BSC is quite similar to FLT. It’s set in the same world. Many minor characters from FLT show up in BSC. BSC shares themes with FLT; what does revenge really profit someone, how can you be good in an evil world, are men and women really all that different, and does what anyone does in life really matter in the long term. After all good or bad, we all end up "back in the mud" as one warrior reasons.

It is a stand-alone book. You can read it and enjoy it without having read FLT. Reading BSC will not spoil FLT.
The story opens with the mercenary leader Monza Murcatto and her brother Benna being invited to an honorary event by her employer, the Grand Duke Orso. It is no spoiler to reveal that Orso has decided that he can't trust either of the Murcattos any longer and has them both murdered. Or so he thinks. Monza, who is also known as “The Butcher of Caprile” and “The Snake of Tallins” for her brutal style of warfare, improbably survives and swears to kill Orso, Orso's sons and everyone else who was in the room when her brother was murdered and she was scarred for life.

We have a revenge obsessed woman, her motley crew of quirky psychopaths and money hungry killers who will either assist her or betray her, old lovers or would-be lovers showing up and of course an ice cold murderer who is dispatched to eliminate her. In short, although the ride is exciting, it's not exactly a new story. There are more than a few shout outs to "Kill Bill" and "The Princess Bride".

Abercrombie gets a little lazier about national stereotypes. Styria, where all of the action takes place, is so much of a stand-in for Renaissance Italy that one wonders why Abercrombie didn't just set his tale in 15th century Italy. It would have read exactly the same. Murcatto is somewhat based on the real life terror Caterina Sforza. Many of the names Abercrombie uses are either real life Italian names or sound as if they could have been- Vinari, Nicomo Cosmo, Grand Duke Orso, etc.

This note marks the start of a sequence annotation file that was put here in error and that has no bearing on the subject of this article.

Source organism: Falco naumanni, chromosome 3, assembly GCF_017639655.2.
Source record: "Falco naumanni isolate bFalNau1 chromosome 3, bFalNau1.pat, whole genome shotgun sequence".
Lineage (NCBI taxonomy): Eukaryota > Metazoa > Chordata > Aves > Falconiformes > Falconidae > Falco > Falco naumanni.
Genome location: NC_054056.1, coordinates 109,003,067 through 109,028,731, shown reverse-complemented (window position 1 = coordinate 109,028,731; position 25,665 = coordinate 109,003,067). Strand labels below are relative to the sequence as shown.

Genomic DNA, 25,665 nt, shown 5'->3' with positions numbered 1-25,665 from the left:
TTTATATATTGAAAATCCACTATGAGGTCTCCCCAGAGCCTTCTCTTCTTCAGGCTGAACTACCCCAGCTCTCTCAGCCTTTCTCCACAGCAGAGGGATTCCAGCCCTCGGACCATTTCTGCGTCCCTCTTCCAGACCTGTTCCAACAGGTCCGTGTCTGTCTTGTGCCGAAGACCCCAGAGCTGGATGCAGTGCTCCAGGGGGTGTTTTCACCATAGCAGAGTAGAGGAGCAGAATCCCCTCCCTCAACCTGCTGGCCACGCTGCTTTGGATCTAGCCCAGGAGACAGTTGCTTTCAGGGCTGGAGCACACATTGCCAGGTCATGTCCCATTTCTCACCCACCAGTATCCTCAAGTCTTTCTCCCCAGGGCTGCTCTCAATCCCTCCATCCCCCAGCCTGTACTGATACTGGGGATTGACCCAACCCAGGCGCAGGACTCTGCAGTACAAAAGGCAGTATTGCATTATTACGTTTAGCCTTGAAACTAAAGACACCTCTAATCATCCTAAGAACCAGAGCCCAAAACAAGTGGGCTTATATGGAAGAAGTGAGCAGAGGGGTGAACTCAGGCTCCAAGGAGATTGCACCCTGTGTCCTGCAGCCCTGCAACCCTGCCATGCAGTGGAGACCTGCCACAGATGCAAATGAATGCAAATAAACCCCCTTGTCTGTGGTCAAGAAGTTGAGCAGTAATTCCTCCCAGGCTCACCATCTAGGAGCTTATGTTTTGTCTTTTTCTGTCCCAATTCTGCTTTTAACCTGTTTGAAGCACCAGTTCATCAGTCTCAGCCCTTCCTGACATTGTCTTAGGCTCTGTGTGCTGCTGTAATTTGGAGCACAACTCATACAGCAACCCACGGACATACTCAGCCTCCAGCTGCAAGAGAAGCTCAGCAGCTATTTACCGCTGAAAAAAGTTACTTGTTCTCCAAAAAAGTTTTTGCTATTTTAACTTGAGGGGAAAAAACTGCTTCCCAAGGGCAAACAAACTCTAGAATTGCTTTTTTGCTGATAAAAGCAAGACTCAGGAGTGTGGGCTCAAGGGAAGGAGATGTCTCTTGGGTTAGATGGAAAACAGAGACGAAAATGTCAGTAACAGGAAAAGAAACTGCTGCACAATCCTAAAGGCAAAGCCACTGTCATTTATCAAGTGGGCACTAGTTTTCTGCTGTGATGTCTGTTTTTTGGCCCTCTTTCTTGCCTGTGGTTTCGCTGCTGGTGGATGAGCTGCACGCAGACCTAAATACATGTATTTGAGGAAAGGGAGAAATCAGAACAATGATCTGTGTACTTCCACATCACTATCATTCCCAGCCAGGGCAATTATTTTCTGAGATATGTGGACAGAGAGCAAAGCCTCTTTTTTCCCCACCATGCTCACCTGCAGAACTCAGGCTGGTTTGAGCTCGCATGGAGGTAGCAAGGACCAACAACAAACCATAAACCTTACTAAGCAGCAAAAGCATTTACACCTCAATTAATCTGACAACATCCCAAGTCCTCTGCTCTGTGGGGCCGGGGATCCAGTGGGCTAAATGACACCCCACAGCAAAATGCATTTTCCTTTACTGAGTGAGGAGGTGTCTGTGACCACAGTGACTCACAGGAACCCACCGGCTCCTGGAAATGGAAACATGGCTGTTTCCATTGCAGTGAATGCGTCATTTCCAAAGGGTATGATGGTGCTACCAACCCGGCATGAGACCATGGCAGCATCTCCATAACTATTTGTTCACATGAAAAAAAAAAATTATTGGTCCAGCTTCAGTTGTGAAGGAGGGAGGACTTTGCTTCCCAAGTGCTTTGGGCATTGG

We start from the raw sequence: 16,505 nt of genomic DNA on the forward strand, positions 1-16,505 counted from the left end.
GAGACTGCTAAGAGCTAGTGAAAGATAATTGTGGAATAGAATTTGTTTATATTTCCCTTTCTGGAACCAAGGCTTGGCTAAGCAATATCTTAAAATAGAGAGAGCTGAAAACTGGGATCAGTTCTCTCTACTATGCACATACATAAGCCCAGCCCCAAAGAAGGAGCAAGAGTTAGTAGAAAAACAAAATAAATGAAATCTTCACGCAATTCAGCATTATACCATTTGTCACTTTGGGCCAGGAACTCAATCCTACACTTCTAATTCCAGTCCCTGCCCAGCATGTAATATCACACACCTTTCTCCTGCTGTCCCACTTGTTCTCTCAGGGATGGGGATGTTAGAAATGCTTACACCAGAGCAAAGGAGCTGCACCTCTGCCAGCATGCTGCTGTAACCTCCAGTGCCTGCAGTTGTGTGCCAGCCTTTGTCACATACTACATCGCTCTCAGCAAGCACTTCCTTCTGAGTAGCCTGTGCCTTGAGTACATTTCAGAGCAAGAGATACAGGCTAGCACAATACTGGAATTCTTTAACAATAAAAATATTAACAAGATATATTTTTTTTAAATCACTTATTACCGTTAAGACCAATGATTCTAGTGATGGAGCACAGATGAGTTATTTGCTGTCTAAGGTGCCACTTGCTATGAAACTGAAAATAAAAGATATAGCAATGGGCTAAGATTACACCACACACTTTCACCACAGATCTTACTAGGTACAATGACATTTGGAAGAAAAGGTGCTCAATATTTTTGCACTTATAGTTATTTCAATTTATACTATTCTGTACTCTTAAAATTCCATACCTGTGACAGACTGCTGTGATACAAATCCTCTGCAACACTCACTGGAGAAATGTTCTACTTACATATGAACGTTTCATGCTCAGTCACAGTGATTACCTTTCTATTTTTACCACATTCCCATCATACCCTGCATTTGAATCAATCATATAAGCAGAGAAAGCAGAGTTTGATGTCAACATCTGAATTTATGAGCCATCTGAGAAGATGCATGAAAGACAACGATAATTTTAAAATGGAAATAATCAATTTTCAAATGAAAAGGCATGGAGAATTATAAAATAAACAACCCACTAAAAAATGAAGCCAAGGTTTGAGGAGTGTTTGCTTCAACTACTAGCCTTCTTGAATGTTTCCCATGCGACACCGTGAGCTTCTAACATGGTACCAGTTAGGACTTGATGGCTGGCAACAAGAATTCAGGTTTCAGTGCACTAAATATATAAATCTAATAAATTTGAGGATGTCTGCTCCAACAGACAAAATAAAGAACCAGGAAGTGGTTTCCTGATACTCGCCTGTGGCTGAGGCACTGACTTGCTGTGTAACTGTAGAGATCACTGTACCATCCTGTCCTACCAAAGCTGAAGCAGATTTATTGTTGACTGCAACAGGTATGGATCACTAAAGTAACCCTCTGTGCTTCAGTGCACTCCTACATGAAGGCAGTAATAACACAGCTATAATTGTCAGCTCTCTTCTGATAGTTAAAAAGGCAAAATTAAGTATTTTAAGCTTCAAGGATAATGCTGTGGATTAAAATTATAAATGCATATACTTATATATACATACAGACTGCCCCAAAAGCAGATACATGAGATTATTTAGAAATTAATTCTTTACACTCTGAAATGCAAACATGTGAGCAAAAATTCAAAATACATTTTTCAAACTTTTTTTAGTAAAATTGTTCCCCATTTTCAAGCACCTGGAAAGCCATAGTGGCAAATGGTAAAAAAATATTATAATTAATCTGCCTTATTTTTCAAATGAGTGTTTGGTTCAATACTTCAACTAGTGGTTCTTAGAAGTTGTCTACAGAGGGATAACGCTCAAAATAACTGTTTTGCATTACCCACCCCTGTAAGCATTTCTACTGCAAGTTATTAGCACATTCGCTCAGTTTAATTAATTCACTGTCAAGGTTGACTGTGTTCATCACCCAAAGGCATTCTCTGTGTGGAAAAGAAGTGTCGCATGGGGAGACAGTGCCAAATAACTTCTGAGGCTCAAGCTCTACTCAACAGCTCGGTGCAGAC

Women have several key roles in the book, besides the lead. This is not done in any sort of self-consciously feminist style but realistically. Abercrombie's female characters are just as self-centered, morally vacuous, flawed and dangerous as his male ones. Abercrombie maintains a sharp ear for dialogue.  No one stops in the middle of a fight to say something snarky.  Survival is not guaranteed.  People actually get tired and make mistakes. Lovers quarrel and cheat, etc. Murcatto's quest for revenge leads her to some places she'd rather not visit.
I would like to see what Abercrombie could do with characters who are not 100% selfish, twisted, sadistic and cynical. Cynicism is his defining motif.
There is not much of a positive character arc for anyone.  Those who are openly evil remain so. Some people that appear to be decent are revealed to be evil. And even those few people that try to be good eventually decide that being good doesn't work and become as evil as anyone. As one person says repeatedly "Mercy and cowardice are the same thing". Just to make this point crystal clear the author opens chapters with quotes from Machiavelli and various Borgias.
There is one depressed, socially maladroit, and verbose poisoner-very reminiscent of the Tom Hanks' role in The Ladykillers who was in some respects the closest thing the book had to a voice of reason. The book is otherwise EXTREMELY nihilistic. Consider it "fantasy noir".

Don't get me wrong. I did enjoy it -just not as much as FLT. FLT actually did have a few people try (and usually fail) to do the heroic thing. FLT had better misdirection and slower reveals. There is a twist at the end of BSC which was pretty good. There are more than a few moments of humor in this book-mostly centered around the aforementioned gabby poisoner.